I was raised in a suburb of Pittsburgh in an average, middle class family with 5 brothers and 1 sister. We grew up to be average people, living average lives. I met my wife, Ginny, in 1990 through a friend. We couldn’t get married back in those days, so we had a big commitment ceremony with all of our friends and family a year later. We couldn’t wait to get married once it became legal. We’ve been together for 31 years and we live in a nice neighborhood with our 2 dogs and 2 cats.
In 2019, after 5 years of consulting with doctor after doctor trying to find the cause of debilitating pain in my face and ear, I was diagnosed with a rare and difficult cancer. As hard as it was to hear that I had cancer, it was a relief to finally know what was wrong. Then, in the middle of my treatments, I was told that my insurance provider, Highmark, and UPMC where the specialists were, would be “divorcing” and that I would no longer be able to see the doctors that were saving my life. I was also told that there were no in-network oncologists within two hours of Pittsburgh that were trained to treat my specific cancer. It appeared that I and thousands of others were on the brink of becoming collateral damage in a war between two non-profit hospital systems battling each other for market share. It was obvious that these non-profits didn’t care about their patients as much as they cared about making money, no matter the cost.
My Highmark insurance is provided through my wife’s employer. I researched changing my coverage to a UPMC plan, but found that doing so would increase my monthly healthcare cost by approximately $1000.00 with increased premium, deductible and copays. Changing insurance wasn’t an option given our financial circumstance. Mentally and emotionally I could not accept this; for me this was a matter of life and death.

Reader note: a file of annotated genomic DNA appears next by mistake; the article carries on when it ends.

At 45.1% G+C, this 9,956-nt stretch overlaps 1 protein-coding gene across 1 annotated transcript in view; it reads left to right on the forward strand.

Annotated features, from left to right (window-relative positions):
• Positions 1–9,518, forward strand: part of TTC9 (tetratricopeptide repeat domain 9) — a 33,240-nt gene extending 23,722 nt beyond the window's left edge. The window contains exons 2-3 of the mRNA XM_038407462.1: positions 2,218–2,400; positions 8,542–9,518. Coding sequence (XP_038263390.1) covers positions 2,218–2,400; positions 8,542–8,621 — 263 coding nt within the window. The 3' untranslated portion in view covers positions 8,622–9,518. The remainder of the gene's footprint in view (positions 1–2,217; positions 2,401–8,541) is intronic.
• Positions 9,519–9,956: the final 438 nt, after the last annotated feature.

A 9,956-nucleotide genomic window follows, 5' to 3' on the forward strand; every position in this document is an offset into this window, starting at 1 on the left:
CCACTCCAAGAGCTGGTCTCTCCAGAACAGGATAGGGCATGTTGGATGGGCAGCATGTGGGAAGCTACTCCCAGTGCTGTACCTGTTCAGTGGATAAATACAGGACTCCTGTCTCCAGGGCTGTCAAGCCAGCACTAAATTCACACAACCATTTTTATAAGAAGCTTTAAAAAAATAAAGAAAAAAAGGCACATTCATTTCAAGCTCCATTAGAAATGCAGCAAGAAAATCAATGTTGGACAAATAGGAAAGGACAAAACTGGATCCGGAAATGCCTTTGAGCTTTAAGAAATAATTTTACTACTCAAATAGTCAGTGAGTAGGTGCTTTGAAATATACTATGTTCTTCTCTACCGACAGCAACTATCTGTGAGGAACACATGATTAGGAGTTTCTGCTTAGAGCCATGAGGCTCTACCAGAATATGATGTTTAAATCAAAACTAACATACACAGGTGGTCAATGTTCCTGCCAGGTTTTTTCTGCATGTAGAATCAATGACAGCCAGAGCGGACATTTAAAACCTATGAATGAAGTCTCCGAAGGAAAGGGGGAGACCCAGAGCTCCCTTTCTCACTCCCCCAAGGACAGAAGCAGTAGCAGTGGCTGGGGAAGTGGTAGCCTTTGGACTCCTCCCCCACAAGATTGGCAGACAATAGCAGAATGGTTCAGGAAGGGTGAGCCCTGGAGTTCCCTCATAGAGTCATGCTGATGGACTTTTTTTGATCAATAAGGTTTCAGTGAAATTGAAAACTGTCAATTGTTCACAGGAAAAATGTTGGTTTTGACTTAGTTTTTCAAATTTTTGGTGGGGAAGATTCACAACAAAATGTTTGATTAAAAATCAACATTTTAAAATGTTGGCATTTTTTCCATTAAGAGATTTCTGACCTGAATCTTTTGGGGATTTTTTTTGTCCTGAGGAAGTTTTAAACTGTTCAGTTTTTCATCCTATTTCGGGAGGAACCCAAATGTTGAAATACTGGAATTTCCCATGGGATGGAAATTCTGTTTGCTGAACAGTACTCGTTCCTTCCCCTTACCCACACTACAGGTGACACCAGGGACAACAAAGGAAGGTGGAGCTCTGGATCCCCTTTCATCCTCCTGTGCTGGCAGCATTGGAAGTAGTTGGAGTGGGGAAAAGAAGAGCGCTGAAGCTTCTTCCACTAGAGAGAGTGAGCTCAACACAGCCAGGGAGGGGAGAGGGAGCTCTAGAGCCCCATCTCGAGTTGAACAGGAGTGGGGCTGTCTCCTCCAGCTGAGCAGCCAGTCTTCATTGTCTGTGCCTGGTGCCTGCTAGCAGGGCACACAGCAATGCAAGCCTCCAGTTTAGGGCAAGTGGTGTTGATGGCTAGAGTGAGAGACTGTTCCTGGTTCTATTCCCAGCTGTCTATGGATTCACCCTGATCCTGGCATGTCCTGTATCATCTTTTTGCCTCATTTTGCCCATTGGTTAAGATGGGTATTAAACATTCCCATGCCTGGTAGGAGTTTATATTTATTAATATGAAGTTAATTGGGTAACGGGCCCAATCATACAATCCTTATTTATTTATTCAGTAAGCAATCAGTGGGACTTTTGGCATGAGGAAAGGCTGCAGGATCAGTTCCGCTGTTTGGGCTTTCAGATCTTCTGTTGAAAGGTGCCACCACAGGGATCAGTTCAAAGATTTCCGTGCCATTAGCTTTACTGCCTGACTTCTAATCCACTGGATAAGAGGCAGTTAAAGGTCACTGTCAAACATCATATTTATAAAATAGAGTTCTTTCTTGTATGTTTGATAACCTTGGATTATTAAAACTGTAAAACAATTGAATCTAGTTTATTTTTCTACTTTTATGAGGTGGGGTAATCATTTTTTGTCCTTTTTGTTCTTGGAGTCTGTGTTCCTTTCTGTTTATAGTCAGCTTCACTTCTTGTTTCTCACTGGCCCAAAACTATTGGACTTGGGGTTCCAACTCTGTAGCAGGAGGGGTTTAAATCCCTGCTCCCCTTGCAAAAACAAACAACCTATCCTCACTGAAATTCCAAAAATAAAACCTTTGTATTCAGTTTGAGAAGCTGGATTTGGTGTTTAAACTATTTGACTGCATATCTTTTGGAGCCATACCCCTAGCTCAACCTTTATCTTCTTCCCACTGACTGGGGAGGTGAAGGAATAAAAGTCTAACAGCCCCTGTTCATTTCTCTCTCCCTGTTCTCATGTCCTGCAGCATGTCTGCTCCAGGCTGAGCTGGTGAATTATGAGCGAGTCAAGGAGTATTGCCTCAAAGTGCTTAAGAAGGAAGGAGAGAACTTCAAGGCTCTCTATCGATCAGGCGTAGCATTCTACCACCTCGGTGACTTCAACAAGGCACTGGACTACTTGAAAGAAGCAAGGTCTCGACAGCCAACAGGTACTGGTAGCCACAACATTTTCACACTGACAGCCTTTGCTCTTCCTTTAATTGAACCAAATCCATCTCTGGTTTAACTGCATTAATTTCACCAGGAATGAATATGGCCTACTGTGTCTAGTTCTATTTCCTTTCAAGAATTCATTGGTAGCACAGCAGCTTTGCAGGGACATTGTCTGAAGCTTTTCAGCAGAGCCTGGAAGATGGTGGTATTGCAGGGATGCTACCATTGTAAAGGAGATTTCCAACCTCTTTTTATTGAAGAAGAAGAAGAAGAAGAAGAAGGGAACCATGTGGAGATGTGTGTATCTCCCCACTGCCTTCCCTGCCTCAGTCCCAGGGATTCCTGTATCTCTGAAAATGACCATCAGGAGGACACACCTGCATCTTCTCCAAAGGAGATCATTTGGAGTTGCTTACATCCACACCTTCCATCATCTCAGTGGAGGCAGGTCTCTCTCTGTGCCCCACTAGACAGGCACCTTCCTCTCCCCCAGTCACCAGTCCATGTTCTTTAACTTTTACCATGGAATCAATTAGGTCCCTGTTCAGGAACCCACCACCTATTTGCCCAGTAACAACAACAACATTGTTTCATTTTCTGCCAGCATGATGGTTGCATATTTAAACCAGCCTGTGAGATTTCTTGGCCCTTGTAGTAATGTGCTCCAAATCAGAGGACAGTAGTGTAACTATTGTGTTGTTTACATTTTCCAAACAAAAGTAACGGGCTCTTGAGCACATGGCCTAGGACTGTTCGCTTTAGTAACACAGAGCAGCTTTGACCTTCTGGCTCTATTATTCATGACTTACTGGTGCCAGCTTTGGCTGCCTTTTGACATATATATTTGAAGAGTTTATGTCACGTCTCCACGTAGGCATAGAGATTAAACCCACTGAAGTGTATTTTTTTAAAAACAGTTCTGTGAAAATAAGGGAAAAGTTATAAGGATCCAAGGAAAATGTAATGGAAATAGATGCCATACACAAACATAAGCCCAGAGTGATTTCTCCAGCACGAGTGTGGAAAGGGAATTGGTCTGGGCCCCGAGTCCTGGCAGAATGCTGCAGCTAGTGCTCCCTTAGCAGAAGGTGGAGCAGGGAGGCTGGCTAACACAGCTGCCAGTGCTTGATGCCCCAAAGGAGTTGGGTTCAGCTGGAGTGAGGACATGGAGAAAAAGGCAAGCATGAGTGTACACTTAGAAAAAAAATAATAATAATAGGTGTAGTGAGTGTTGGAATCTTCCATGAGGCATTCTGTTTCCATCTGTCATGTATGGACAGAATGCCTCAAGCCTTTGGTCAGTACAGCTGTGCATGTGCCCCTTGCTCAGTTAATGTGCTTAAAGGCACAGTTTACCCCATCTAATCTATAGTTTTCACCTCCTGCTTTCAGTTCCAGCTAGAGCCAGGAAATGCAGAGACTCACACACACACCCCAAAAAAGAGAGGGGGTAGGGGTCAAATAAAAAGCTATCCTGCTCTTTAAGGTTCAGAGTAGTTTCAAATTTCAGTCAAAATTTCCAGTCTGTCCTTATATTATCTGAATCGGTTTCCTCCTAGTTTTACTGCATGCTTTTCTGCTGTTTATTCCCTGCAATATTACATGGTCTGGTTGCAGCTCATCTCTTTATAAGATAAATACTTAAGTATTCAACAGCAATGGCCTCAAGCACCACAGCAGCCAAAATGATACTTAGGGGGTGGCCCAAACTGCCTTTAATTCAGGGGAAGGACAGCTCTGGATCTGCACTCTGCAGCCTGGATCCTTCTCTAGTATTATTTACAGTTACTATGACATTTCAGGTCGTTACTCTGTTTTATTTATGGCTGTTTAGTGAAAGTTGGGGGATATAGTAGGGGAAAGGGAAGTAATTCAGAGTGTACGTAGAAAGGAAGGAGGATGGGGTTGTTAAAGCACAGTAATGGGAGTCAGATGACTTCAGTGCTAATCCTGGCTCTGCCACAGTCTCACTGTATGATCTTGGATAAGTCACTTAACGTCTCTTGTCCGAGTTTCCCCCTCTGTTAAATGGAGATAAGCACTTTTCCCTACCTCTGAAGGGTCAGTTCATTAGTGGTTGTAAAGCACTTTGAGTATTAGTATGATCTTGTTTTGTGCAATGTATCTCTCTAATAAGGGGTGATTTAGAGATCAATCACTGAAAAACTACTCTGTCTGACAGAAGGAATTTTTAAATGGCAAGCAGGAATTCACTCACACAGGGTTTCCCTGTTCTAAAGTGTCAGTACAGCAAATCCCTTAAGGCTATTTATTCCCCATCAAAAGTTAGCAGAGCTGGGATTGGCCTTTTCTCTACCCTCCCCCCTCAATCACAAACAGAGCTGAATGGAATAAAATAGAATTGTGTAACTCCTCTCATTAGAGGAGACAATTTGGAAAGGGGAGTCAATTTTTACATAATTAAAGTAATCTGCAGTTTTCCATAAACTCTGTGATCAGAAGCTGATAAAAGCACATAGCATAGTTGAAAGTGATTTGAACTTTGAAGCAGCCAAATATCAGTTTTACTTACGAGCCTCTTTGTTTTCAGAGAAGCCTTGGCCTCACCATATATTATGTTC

In the past I had marched for causes that I believed in, but always as a follower. However, this was different. I called my local and state representatives inquiring as to how it could possibly be that these insurance giants could put their corporate interests ahead of people’s lives. Receiving no help there, I sought out others in my same situation. Together with community leaders and organizations we banded together and we created a movement that demanded that access to healthcare be put above corporate profits. After months of telephone calls, letter writing, rallies, and speeches, and just days before the divorce was to finalize, we won our battle – UPMC and Highmark agreed to continue working together in the best interest of the tax-payors that subsidize them. I was no longer just an average person, living an average life – I was a grassroots activist who, along with my compatriots, had defeated Goliath.